Ex-Shell Scientist Insists Israeli Oil Shale Is Still A Possibility

adullum-shale-oil-israel-exploration-ieiScientist Harold Vinegar says there is a huge quantity of oil shale in Israel and, despite protests and risks, he still wants to extract it

A project to explore the Elah Valley of Israel (pictured above) for oil shale has been underway since 2008 and despite protests from locals and environmental campaigners, those behind the project state that they are optimistic and will continue to work towards extracting the oil shale.

In an extensive interview with the Jerusalem Post, ex-Shell scientist Harold Vinegar who is part of the Israel Energy Initiatives (IEI) behind the oil shale venture, insists that Israel has the potential to extract “250 billion barrels of oil and perhaps more” using cleaner and cheaper techniques.

Cleaner and Cheaper Method of Oil Shale Extraction?

Harold Vinegar, 63, who was chief scientist at Royal Dutch Shell until 2008 explains that he has helped develop a cleaner method of extracting oil shale that is less polluting. This method consists of extracting the oil shale using heat rather than huge quantities of water and chemical which is involved in ‘fracking’. The company hopes to start a pilot by the end of the year to demonstrate that Vinegar’s heating method works and has ‘no negative effects on the environment’. The article adds that the ‘process is not supposed to release any poisonous gases, and the oil produced will be very easy to refine.’

Unknown Risks and Environmental Protests

Local residents, however, insists that the IEI’s technology is unproven and involves various environmental risks- some known and others unknown. Rachel Jacobson who is fighting the oil shale project spoke to Green Prophet back in April and said, “It’s hard to narrow down our list of concerns, there are so many unknowns! Among our largest is that this technique has never been implemented on the industrial scale being proposed here.

“Israel is an extremely small country, with a very small margin of error. In the United States, a site like the one being proposed here would have to be located about 50 km from the nearest town, while here, the nearest residential area is barely two kilometers away. Additional concerns for the immediate area include the potential risk of increased local air and ground (soil) pollution, increased noise and oil factory pollution, and other potential hazards.”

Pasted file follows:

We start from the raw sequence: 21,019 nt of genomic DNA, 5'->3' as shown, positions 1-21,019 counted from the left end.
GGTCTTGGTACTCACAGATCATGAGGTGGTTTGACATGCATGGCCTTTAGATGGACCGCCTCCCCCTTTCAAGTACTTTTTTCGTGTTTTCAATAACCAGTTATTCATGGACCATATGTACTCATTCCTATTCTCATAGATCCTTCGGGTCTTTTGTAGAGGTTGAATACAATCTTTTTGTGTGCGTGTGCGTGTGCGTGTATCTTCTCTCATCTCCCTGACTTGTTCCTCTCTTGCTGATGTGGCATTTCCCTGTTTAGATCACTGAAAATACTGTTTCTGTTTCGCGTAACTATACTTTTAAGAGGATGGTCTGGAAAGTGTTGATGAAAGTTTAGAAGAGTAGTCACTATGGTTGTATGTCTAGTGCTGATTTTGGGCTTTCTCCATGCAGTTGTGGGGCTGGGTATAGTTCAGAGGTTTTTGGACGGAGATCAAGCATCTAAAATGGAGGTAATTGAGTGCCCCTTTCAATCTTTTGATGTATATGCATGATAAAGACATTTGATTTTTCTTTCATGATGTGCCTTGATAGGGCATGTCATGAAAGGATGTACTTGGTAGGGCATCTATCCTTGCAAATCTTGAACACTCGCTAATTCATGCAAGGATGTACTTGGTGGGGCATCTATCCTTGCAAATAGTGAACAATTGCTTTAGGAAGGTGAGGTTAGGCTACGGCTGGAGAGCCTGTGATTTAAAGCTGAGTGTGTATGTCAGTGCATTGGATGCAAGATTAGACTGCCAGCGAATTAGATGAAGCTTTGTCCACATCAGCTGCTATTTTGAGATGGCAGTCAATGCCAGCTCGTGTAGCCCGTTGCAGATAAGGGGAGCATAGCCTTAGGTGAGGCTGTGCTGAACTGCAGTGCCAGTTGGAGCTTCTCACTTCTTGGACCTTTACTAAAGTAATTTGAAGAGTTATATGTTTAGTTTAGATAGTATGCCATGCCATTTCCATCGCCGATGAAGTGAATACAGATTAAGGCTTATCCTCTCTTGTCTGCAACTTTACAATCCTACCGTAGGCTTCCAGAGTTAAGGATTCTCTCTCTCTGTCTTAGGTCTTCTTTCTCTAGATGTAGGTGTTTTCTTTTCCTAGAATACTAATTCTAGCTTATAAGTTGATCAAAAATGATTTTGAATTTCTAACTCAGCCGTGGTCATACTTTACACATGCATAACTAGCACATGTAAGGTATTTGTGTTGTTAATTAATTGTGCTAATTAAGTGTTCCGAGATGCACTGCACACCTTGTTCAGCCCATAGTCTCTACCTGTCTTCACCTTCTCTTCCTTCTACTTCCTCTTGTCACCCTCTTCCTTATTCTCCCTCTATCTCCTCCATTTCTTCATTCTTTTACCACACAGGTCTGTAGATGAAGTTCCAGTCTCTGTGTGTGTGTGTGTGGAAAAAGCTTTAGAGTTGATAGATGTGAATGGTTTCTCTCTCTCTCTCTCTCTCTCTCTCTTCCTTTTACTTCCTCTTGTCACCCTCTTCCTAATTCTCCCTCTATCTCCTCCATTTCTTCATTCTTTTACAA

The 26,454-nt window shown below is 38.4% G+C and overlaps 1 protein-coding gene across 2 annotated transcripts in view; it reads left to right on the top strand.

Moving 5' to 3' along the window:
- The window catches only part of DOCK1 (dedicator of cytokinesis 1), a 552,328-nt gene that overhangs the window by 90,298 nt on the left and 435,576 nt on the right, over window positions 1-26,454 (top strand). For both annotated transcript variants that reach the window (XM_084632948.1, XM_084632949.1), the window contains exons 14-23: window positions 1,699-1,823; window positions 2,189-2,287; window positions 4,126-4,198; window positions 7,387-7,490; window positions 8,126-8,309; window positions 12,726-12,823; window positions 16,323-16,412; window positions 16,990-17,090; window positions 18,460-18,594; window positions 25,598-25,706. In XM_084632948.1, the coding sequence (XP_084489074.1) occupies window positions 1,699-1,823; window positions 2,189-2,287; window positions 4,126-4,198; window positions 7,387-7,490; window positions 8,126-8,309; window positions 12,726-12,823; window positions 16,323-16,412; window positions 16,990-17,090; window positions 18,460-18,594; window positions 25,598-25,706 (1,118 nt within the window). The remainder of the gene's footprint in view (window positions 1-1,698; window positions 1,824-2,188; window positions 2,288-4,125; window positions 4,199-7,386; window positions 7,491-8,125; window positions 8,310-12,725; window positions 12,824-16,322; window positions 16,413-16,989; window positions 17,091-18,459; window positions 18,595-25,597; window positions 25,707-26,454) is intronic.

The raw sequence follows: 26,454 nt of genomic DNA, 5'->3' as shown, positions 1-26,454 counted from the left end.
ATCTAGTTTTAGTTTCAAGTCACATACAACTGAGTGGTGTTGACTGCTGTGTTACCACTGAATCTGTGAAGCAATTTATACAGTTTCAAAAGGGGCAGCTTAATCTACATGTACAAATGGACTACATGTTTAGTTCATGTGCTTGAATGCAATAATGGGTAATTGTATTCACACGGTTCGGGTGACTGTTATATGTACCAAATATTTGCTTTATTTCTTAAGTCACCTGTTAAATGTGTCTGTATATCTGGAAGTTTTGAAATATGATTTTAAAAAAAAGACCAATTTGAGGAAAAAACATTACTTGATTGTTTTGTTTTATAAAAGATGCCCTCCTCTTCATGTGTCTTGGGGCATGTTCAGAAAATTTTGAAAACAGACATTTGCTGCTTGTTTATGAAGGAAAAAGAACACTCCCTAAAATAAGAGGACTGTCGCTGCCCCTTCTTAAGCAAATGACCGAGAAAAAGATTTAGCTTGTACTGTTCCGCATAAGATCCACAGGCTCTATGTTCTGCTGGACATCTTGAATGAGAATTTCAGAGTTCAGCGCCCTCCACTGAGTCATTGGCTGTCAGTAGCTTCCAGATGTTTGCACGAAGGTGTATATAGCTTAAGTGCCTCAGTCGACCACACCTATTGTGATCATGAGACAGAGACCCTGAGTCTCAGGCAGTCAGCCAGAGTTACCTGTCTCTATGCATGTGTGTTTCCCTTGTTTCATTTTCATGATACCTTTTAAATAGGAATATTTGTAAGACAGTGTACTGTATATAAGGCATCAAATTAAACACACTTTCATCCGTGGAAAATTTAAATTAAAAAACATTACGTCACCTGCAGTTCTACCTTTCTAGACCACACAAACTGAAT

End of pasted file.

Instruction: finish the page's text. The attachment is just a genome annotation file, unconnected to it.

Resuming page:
Threat to Shared Water Supplies

Concerns have also been raised over the fact that the site is near an underground water aquifer which is shared between Israel and Palestinians in the West Bank. Although the company has insisted that the risk of contamination is small, Mihkel Harm from the World Energy Council told the BBC that the process being proposing to extract the oil shale “is hard to control and might pose a risk for groundwater.”

Vinegar however insists that the issue and its dangers have been “blown up out of all proportion.” He also added that he remains very optimistic about the project and was sure that the pilot would succeed: “One of our jobs is to demonstrate that this venture caries no dangers, and we will do that in the pilot.”

:: Jerusalem Post.

:: Image via Save Adullum Facebook page.

For more on oil shale exploration in Israel see:

Israelis Fight Oil Shale

Israeli Black Globe Awards Went to IEI For Oil Shale Agenda

Oil & Wine Don’t Mix: Over 1,000 Israelis Protest Oil Shale In Adulum

Open Letter To David de Rothschild: Stop Your Family’s Oil Shale Exploration

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2 thoughts on “Ex-Shell Scientist Insists Israeli Oil Shale Is Still A Possibility”

  1. Arwa Aburawa says:

    You’re right. In fact, the JP interview with Vinegar says: “This project will consume large amounts of power, but, at the advanced production stage, natural gas will form at the production site, and the use of it to generate heat via molten salt will cut the cost of production and make the process more efficient.”

    I think overall, oil shale is a bad idea. It’s energy intensive, its technologies are too new (risky?) and it is polluting. The issue over the water is also a seriously worrying one as the experts are saying one thing whilst the oil companies are saying another.

  2. Um... really? says:

    I have serious doubts about the ‘cleaner’ method. I’m not saying they can’t reduce water and water pollution–maybe they can. But the big problem with shale oil is that it is MUCH more energy intensive to produce, making it far worse for greenhouse gas emissions and global climate change than regular oil. I assume that heating will require large energy input, so it is very doubtful that this method will help resolve that issue.

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